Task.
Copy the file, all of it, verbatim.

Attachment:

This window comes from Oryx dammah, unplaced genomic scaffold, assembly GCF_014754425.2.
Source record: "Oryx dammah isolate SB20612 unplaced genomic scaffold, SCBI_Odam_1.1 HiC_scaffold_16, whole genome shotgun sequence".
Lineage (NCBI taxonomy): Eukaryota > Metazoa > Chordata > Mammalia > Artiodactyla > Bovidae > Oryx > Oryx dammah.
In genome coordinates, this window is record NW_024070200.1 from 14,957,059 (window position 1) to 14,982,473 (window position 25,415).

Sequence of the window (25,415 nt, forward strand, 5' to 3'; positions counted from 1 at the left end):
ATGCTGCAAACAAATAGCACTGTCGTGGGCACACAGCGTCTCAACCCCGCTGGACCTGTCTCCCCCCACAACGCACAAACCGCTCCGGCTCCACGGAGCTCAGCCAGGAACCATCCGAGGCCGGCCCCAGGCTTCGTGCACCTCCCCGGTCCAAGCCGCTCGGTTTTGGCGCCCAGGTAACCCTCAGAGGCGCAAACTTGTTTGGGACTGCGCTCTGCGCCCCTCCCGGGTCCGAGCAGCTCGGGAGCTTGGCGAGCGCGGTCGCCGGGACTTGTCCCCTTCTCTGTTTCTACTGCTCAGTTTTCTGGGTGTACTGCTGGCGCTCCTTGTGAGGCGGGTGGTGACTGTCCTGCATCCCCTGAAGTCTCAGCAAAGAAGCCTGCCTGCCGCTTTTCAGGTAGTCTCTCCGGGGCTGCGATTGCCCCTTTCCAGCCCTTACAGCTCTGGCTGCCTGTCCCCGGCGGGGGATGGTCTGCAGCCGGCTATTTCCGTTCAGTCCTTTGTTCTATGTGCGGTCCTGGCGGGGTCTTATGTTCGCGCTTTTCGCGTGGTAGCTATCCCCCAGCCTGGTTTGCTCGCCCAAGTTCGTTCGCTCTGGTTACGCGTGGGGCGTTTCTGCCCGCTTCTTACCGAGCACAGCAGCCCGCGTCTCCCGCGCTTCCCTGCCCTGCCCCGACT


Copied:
This window comes from Oryx dammah, unplaced genomic scaffold, assembly GCF_014754425.2.
Source record: "Oryx dammah isolate SB20612 unplaced genomic scaffold, SCBI_Odam_1.1 HiC_scaffold_16, whole genome shotgun sequence".
Lineage (NCBI taxonomy): Eukaryota > Metazoa > Chordata > Mammalia > Artiodactyla > Bovidae > Oryx > Oryx dammah.
In genome coordinates, this window is record NW_024070200.1 from 14,957,059 (window position 1) to 14,982,473 (window position 25,415).

Sequence of the window (25,415 nt, forward strand, 5' to 3'; positions counted from 1 at the left end):
ATGCTGCAAACAAATAGCACTGTCGTGGGCACACAGCGTCTCAACCCCGCTGGACCTGTCTCCCCCCACAACGCACAAACCGCTCCGGCTCCACGGAGCTCAGCCAGGAACCATCCGAGGCCGGCCCCAGGCTTCGTGCACCTCCCCGGTCCAAGCCGCTCGGTTTTGGCGCCCAGGTAACCCTCAGAGGCGCAAACTTGTTTGGGACTGCGCTCTGCGCCCCTCCCGGGTCCGAGCAGCTCGGGAGCTTGGCGAGCGCGGTCGCCGGGACTTGTCCCCTTCTCTGTTTCTACTGCTCAGTTTTCTGGGTGTACTGCTGGCGCTCCTTGTGAGGCGGGTGGTGACTGTCCTGCATCCCCTGAAGTCTCAGCAAAGAAGCCTGCCTGCCGCTTTTCAGGTAGTCTCTCCGGGGCTGCGATTGCCCCTTTCCAGCCCTTACAGCTCTGGCTGCCTGTCCCCGGCGGGGGATGGTCTGCAGCCGGCTATTTCCGTTCAGTCCTTTGTTCTATGTGCGGTCCTGGCGGGGTCTTATGTTCGCGCTTTTCGCGTGGTAGCTATCCCCCAGCCTGGTTTGCTCGCCCAAGTTCGTTCGCTCTGGTTACGCGTGGGGCGTTTCTGCCCGCTTCTTACCGAGCACAGCAGCCCGCGTCTCCCGCGCTTCCCTGCCCTGCCCCGACT